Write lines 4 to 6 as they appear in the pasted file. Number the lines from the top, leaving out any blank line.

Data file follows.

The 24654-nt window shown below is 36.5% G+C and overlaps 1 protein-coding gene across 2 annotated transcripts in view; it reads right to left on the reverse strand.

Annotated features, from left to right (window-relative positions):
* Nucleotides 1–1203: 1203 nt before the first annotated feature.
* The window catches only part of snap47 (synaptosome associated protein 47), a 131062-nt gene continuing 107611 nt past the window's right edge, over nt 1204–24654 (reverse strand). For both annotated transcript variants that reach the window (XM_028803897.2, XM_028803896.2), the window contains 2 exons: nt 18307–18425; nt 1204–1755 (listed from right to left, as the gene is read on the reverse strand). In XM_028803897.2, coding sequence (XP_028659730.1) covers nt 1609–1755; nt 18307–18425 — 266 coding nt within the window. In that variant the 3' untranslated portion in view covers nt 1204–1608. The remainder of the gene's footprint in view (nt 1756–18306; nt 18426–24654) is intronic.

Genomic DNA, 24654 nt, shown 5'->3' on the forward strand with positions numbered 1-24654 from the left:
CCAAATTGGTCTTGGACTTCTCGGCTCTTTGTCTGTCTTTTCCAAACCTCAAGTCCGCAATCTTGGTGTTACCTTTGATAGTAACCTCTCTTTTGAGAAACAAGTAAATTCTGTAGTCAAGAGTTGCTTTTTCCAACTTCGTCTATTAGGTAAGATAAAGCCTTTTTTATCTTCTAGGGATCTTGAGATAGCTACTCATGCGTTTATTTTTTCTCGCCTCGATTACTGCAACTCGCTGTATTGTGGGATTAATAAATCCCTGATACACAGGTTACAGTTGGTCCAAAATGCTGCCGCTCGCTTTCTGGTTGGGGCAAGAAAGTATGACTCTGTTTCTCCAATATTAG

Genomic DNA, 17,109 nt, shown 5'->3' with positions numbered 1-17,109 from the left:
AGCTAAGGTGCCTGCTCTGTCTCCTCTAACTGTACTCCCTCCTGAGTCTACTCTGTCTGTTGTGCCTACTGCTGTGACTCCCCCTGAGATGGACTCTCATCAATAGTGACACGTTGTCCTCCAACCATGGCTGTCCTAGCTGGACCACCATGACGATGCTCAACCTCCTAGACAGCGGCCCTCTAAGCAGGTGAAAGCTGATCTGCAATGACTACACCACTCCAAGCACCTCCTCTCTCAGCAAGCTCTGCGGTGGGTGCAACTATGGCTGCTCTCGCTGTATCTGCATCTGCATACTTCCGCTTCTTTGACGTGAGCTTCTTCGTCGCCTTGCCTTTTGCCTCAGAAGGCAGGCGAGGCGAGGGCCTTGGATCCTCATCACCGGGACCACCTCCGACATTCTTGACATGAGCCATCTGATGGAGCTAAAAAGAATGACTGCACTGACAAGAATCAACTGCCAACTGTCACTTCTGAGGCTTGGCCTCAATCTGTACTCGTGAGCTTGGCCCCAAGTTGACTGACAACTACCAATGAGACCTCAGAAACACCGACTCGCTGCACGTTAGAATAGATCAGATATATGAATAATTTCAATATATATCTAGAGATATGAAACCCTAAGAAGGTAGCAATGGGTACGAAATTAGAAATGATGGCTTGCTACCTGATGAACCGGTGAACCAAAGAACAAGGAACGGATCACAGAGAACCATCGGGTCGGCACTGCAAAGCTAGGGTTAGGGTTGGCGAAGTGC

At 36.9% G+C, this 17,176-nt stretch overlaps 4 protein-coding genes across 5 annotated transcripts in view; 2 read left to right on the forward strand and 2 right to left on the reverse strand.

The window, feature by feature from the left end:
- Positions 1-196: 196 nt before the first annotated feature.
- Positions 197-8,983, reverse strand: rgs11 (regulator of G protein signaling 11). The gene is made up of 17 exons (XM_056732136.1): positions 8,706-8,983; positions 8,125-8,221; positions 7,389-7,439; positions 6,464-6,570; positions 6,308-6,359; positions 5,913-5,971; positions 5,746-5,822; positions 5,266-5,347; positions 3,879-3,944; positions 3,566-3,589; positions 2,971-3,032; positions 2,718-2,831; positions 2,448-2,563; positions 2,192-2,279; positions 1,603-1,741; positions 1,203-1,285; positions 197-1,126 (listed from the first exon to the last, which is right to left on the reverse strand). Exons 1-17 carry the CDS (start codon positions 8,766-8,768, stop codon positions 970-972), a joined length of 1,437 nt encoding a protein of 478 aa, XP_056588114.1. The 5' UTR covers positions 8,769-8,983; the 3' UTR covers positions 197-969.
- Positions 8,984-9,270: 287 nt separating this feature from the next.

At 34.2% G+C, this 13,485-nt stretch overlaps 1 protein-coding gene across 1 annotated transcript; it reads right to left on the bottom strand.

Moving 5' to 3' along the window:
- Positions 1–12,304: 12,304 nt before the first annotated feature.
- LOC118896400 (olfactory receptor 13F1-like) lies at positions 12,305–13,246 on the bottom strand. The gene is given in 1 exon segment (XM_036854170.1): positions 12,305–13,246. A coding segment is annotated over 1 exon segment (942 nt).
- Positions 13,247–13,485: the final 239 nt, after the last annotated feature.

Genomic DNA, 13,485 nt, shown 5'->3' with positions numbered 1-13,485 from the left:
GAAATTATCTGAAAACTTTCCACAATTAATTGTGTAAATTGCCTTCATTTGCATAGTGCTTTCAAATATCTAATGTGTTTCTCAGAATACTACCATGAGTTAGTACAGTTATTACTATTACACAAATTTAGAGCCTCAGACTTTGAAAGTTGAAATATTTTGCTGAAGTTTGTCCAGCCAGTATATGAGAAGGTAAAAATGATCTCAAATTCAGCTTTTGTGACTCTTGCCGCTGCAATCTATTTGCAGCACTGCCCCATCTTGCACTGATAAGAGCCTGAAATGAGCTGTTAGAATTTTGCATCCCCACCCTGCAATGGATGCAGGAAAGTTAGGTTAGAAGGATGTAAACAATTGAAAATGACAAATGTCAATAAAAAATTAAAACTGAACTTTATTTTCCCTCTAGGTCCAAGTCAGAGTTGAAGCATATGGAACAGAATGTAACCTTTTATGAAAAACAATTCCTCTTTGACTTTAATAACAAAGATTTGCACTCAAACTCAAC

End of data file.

* The window catches only part of snap47 (synaptosome associated protein 47), a 131062-nt gene continuing 107611 nt past the window's right edge, over nt 1204–24654 (reverse strand). For both annotated transcript variants that reach the window (XM_028803897.2, XM_028803896.2), the window contains 2 exons: nt 18307–18425; nt 1204–1755 (listed from right to left, as the gene is read on the reverse strand). In XM_028803897.2, coding sequence (XP_028659730.1) covers nt 1609–1755; nt 18307–18425 — 266 coding nt within the window. In that variant the 3' untranslated portion in view covers nt 1204–1608. The remainder of the gene's footprint in view (nt 1756–18306; nt 18426–24654) is intronic.

Genomic DNA, 24654 nt, shown 5'->3' on the forward strand with positions numbered 1-24654 from the left:
CCAAATTGGTCTTGGACTTCTCGGCTCTTTGTCTGTCTTTTCCAAACCTCAAGTCCGCAATCTTGGTGTTACCTTTGATAGTAACCTCTCTTTTGAGAAACAAGTAAATTCTGTAGTCAAGAGTTGCTTTTTCCAACTTCGTCTATTAGGTAAGATAAAGCCTTTTTTATCTTCTAGGGATCTTGAGATAGCTACTCATGCGTTTATTTTTTCTCGCCTCGATTACTGCAACTCGCTGTATTGTGGGATTAATAAATCCCTGATACACAGGTTACAGTTGGTCCAAAATGCTGCCGCTCGCTTTCTGGTTGGGGCAAGAAAGTATGACTCTGTTTCTCCAATATTAG